Indepth Arts News: |
"Puerto Rican Light: Jennifer Allora and Guillermo Calzadilla"
2003-05-17 until 2003-07-20
New York, NY,
The Americas Society will host "Puerto Rican Light," the first major exhibition of artists Jennifer Allora and Guillermo Calzadilla, from
May 18 to July 20, 2003. Allora and Calzadilla have been
working together since 1995, living part of the year in
Cambridge, Massachusetts, and part in Guaynabo, Puerto
Rico. Their work includes drawing installations, digital
photography, sculptural works, and community collaborations. "Puerto Rican Light" will present three works by Allora
and Calzadilla that utilize a variety of representational
means to convey light "from" the island of Puerto Rico
including: an installation of "Traffic Patterns" (2001-
2003), a photograph from the series "Seeing Otherwise"
(1999-2003), and the sculptural project "Puerto Rican
Light (to Dan Flavin)" (2003).
"Traffic Patterns" consists of a drop ceiling containing
a unique lighting system that will synchronize the light
in the gallery space with a traffic light in the city of
San Juan, PR. The gallery will be illuminated for some
minutes with red light, followed by a brief moment in
yellow, and then green. To achieve this synchronization,
the lighting system uses a specially designed controller/
relay device connected to a computer chip programmed
with the time-code of the traffic light. "Traffic Patterns"
has been exhibited previously, but its presentation in
"Puerto Rican Light " will be the first instance of linking
two cities together, literally transmitting to New York
City an organizing pattern located in San Juan, Puerto
Initiated in 1999, "Seeing Otherwise" is a series of
photographic seascapes taken mainly on the shoreline
of Puerto Rico beaches that depict individuals contemplating
sunsets. With an almost indiscernible digital manipulation
to the photograph, the sunrays over the sea are deflected
from the camera lens to the individual in each respective
photo. The deliberate deflection of light emphasizes the
individual who is viewing the sunset. Symbolically, this
accentuates what would be impossible to see otherwise
- what another person sees as they experience a sunset.
For "Puerto Rican Light," one photograph from this
series will be featured, "Seeing Otherwise (Cataño)."
The third project, "Puerto Rican Light (to Dan Flavin),"
consists of capturing and storing solar energy in a battery
bank especially designed to provide the proper voltage to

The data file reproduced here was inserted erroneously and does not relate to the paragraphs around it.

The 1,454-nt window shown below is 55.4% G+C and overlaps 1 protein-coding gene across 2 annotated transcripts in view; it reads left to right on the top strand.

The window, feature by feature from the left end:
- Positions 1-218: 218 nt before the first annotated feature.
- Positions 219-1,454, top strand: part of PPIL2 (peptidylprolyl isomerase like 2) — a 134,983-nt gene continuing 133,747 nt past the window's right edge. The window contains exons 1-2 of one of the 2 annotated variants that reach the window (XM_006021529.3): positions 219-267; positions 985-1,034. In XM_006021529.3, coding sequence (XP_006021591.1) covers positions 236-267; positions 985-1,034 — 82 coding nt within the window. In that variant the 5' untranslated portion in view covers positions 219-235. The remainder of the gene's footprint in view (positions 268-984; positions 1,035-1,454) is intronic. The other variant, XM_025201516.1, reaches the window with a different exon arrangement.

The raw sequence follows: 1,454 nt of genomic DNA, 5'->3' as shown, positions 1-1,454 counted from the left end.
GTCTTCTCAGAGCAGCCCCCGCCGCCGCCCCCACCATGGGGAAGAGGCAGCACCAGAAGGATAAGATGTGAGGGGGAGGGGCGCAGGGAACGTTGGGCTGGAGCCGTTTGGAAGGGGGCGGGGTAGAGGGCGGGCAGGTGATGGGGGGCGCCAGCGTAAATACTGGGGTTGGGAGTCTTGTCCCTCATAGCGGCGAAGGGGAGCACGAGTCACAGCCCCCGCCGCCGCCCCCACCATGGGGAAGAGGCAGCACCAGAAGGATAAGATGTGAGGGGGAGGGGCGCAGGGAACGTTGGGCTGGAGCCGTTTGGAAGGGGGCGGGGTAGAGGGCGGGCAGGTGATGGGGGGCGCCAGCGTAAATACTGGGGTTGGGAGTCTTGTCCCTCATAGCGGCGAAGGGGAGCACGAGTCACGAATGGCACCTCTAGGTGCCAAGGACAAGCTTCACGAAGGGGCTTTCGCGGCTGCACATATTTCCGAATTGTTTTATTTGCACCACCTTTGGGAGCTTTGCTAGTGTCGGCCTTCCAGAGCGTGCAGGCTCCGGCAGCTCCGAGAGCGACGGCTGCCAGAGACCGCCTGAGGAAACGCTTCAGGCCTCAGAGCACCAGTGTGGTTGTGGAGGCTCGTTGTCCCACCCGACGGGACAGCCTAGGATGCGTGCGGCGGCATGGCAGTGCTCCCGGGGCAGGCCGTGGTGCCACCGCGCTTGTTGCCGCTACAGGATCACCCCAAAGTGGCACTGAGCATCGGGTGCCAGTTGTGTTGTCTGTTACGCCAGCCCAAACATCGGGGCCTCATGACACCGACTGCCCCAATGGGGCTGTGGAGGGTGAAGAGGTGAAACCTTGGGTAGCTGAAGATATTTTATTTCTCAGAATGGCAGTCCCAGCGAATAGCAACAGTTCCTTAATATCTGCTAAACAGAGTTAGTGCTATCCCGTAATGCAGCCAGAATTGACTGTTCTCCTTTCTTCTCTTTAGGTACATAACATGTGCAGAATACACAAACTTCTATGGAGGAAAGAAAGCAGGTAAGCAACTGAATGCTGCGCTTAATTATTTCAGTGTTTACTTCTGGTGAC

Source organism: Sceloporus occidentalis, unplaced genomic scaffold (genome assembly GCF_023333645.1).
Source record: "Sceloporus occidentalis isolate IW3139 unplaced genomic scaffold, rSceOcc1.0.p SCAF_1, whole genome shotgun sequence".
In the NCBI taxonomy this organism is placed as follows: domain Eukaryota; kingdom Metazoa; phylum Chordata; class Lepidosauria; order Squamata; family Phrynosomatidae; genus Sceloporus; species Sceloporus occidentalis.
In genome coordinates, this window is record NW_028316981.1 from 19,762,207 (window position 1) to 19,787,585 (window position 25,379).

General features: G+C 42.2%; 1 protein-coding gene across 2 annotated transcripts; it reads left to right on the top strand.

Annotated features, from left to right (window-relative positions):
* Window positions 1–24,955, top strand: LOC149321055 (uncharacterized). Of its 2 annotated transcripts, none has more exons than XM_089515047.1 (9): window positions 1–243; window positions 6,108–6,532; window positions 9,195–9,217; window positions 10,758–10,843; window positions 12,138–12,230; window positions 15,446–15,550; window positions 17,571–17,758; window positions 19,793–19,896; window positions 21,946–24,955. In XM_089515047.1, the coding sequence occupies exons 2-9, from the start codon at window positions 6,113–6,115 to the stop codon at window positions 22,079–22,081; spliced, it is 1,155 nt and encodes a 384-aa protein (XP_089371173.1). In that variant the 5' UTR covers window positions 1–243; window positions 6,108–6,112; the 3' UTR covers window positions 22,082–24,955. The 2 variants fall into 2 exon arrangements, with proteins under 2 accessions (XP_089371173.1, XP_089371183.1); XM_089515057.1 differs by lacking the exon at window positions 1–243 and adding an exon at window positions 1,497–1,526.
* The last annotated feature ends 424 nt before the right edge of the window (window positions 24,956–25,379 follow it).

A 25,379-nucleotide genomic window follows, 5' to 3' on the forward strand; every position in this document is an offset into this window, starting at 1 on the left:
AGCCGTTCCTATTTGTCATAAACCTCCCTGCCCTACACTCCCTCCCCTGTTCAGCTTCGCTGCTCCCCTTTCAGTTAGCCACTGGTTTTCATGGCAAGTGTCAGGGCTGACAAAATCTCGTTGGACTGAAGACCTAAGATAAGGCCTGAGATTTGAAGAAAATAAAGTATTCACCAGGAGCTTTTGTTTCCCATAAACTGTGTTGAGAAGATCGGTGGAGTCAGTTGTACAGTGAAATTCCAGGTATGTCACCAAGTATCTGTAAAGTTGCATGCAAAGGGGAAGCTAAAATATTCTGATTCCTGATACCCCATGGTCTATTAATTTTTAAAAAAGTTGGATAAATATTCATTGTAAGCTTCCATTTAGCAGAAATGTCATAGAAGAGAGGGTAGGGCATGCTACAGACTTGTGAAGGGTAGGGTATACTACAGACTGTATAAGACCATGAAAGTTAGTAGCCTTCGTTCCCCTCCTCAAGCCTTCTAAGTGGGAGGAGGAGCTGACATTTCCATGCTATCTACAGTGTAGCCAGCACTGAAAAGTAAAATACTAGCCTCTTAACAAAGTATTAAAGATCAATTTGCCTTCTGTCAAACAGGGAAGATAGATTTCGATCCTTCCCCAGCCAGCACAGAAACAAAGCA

light "Puerto Rican Light (to Jeanie Blake), "-a 1965
sculpture by artist Dan Flavin. During the month of April,
the battery bank, which is connected to solar panels, will
be located in the gardens of the Museo de Arte Contemporáneo
de Puerto Rico in San Juan, PR. Once full of solar energy,
the battery bank will be shipped to the Americas Society,
where it will be connected to Flavin's fluorescent light
sculpture. The battery bank will supply enough energy
to light Flavin's sculpture throughout the exhibition.
"Puerto Rican Light" will be accompanied by a fully
illustrated publication to be released in August 2003. It
will include writings by the artists and exhibition curator
Sofía Hernández Chong Cuy; Dean Daderko (independent
curator, Brooklyn); Jane Farver (Director, MIT List Visual
Arts Center, Massachusetts); Olukemi Ilesanmi (Assistant
Curator, The Walker Art Center for the Arts, Minneapolis);
Yates McKee (writer, New York); and Yasmin Ramirez (art
historian, New York). -1:0:1, an innovative collective of
designers based in Monterrey, Mexico, has been
commissioned to design this publication.
"Chalk Monuments," a project by Allora & Calzadilla
organized in conjunction with the exhibition, will take
place at three New York City elementary schools during
May 2003. The project consists of using pieces of chalk
cast in the likeness of three New York City public art
statues depicting Juan Pablo Duarte, José Martí, and
George Washington for use in classroom and after-school
activities associated with the history of these important
"Puerto Rican Light" is made possible through the generous
support of the Jacques and Natasha Gelman Trust, The Andy
Warhol Foundation for the Visual Arts, and Moisés and Diana
Berezdivin. Additional support was provided to the artists
through the Grants Program of the Council for the Arts at
"Chalk Monuments" is made possible through The Fund For
Creative Communities, administered by The Lower Manhattan
Cultural Council through the New York State Council on the
Arts' Decentralization Program.
The Americas Society wishes to acknowledge the following
individuals and organizations for their cooperation and support
in the realization of this project: Lombard-Freid Fine Arts,
New York; Jed Ela; Michelle Marxuach and M&M Proyectos,
an Juan; Museo de Arte Contempóraneo de Puerto Rico, San
Juan; Jennifer Spence; and Washington Heights-Inwood
Coalition, New York.
"Founded in 1965, the Americas Society is a unique national
not-for-profit institution with a mission to promote a better
understanding in the United States about the cultures and
societies of Canada, the Caribbean, and Latin America.
"Puerto Rican Light" is part of a new approach to visual
arts programming that reflects on the increasing political,
economic, and cultural interdependence between the United
States and other countries of the Americas, and that focuses
on notions of cultural contact, exchange, and dialogue.
The Americas Society is located on 680 Park Avenue at
68th Street, New York, NY 10021. For additional information
about the exhibition, please contact us at (212) 277-8361,
fax (212) 249-5868, or email: firstname.lastname@example.org.